ive always wanted to grab some of that myc and put it on a plate, excellent thread hyph.
as to whether it will make a difference or not- it is still multispore fwiw. you would need to
isolate the divergent sectors on agar to really get a good iso. i would recommend waiting until
you see the first knots/pins and isolate one of those from the tub wall, that way you know
you have a fruiting substrain. some substrains will be rhizomorphic, but still fruit like shit.
(voice of experience on that one)
either way, best of vibes to ya buddy and subscribed!
Exactly what I was thinking. If from multispore, and you get little to no fruits or pins or knots from the wall myc, then would it be worth isolating? And even if you did get knotting on the wall, they most likely won't reach their full potential, and there in lies a chance of poor fruit quality, i.e. size, potency, thickness. Just something to consider I suppose.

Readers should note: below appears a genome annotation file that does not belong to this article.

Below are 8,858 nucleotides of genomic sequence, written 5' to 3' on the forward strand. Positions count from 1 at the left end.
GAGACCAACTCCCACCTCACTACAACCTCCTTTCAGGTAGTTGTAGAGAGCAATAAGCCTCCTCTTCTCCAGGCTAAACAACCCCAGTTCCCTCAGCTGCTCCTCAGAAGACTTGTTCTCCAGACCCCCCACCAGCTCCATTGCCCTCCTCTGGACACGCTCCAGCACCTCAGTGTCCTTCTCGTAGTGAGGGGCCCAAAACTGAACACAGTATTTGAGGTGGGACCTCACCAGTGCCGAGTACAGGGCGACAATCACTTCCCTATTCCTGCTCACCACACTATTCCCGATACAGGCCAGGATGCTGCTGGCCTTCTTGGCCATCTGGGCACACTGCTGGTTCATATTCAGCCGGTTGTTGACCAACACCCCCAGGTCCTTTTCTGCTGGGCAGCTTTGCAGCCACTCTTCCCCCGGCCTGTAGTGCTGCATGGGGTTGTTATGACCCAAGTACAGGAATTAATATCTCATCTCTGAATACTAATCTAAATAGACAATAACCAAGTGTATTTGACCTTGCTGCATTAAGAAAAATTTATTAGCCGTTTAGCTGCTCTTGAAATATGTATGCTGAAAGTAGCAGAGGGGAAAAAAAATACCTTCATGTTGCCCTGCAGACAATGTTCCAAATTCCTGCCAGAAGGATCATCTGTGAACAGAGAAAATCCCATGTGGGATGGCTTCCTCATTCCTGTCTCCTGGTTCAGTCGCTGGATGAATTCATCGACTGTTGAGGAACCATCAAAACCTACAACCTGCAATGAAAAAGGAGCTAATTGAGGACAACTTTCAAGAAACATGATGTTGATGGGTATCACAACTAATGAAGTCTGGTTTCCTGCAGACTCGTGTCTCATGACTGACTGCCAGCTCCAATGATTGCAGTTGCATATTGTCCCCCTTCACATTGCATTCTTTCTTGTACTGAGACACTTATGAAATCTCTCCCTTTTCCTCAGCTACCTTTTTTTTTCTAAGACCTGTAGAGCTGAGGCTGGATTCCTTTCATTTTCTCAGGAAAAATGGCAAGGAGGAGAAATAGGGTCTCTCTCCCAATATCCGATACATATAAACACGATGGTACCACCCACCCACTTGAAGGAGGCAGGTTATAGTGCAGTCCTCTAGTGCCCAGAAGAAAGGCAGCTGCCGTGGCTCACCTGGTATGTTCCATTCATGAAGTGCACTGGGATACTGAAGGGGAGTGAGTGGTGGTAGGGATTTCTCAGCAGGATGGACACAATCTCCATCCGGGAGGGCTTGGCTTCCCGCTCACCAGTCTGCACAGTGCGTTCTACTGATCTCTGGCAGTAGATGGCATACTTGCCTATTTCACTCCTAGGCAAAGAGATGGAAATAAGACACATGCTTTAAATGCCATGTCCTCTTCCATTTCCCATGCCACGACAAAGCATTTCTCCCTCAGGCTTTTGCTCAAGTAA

Is there a difference from isolating myc, and cloning tissue from a prime fruiting body to agar? I know the procedure differs slightly, but do the end results drastically vary?
A couple other things to consider, the higher risk of contams. And could you have achieved the same end results starting MS on agar in the first place? And possibly in a shorter amount of time.
Sounds like a great idea, was just curious as to how efficient a method it would be.
You gave me an idea from your redboy thread listed above, and sorry if its been mentioned before, but, wouldn't you get better, and quicker results cloning a prime fruiting body onto one of your milking jars, and expanding that? Basically the same thing you wanna do here, but with a proven sub strain. If I'm off on this, let me know. That's why I asked whether the end goal between isolating myc, and cloning a fruit was different.
Edited by fungi2bwith, 08 July 2013 - 10:36 PM.
Gave it more thought